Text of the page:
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Tuesday, 4 December, 2001, 12:07 GMT
Brutal killings in Nairobi slum
Riot police look at dead body
People were hacked to death with machetes
Several people are reported dead after clashes sparked by a dispute between landlords and tenants over rent in Nairobi's largest slum, Kibera.

They're killing our people with machetes and clubs because they want to force us out of our land. They want our residences

Fatma Nynazwa
Local resident
The unrest began early on Tuesday morning and is reported to be continuing.

The clashes have taken on an ethnic dimension as many landlords are Nubians, originating from Sudan, while many tenants are ethnic Luos.

A number of houses have been set on fire and police have intervened firing live ammunition and tear gas to break up the disturbances.


AP news agency, quoting witnesses and police, said at least 10 people have been killed.

"They're killing our people with machetes and clubs because they want to force us out of our land. They want our residences," said Fatma Nynazwa as she tried to help an injured man.

Kibera residents have fled the fighting

Chief Government Pathologist Kirasi Olumbe told AFP news agency that six corpses had been taken to the city mortuary.

They appeared to have been hacked to death with machetes, he said.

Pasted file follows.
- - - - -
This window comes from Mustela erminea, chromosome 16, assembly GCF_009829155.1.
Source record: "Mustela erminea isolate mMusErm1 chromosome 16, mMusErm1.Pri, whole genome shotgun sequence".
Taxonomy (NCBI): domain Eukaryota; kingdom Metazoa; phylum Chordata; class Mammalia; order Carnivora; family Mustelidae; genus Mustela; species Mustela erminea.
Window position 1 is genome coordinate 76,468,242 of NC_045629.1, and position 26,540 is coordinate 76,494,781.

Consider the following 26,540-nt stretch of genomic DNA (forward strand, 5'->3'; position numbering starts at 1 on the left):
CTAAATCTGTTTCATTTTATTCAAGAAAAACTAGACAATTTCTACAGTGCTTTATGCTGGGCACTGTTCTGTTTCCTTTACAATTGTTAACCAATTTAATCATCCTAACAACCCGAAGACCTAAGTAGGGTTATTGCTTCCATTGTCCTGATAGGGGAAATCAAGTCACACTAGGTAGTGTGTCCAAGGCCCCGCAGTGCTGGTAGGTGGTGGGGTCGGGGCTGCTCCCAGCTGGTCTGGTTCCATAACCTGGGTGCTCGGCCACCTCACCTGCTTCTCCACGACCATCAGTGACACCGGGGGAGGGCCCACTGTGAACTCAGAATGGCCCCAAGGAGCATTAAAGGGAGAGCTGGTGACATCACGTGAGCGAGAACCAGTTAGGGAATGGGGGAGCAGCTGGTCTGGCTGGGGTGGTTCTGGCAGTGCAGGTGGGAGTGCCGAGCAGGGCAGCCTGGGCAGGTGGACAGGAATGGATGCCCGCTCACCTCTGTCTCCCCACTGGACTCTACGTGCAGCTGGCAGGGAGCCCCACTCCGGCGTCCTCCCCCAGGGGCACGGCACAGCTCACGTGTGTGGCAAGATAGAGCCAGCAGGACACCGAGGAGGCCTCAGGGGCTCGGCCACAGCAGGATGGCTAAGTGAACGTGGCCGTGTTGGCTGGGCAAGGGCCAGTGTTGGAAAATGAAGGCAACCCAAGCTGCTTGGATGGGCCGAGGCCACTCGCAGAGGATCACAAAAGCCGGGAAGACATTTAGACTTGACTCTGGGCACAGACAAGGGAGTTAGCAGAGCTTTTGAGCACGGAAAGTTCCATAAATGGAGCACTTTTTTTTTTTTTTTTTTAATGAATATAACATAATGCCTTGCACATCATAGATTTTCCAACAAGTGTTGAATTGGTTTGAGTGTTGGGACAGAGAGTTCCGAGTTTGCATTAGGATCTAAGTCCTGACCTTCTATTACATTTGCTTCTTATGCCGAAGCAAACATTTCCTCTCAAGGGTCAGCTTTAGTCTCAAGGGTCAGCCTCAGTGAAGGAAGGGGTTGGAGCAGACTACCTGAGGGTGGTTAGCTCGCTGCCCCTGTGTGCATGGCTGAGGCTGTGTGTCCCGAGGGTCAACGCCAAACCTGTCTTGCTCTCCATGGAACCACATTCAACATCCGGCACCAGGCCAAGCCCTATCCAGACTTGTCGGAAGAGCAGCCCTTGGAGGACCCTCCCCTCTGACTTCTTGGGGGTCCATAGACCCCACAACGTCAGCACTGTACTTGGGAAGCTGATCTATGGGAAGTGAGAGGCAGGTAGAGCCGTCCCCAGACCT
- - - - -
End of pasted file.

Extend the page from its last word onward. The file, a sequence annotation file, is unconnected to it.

There have been a number of violent incidents in the past week.

Title deeds

The BBC's Tom Mckinley in Nairobi says that tensions between tenants and landlords were beleived to have been fuelled by President Daniel arap Moi in October.

He had told the tenants that they were paying too much in rent because the landlords did not own the land.

Tension was further heightened on Monday when the local MP, Raila Odinga, an ethnic Luo visited the area.

Burning Kibera house
The fighting took on an ethnic dimension

"The government is the true landlord, the landlords are the tenants and tenants are the subtenants ... the government will tell the landlords to lower the rent," he told the thousands who had gathered to hear him.

The Nubians were settled in the Nairobi region during the colonial era but have never been given title deeds to the land.

Some 500,000 people are estimated to live in the sprawling slum where there is little running water and poor sanitary facilities.

The BBC's Linda Duffin
"An ongoing dispute between landlords and tenants"
The BBC's Muliro Telewa
"The four bodies I saw had big cuts on their heads, legs and arms"
See also:

01 Dec 00 | Africa
More unrest in Nairobi
08 Aug 01 | Africa
New Nairobi mayor
18 Aug 00 | Africa
Nairobi's taps run dry
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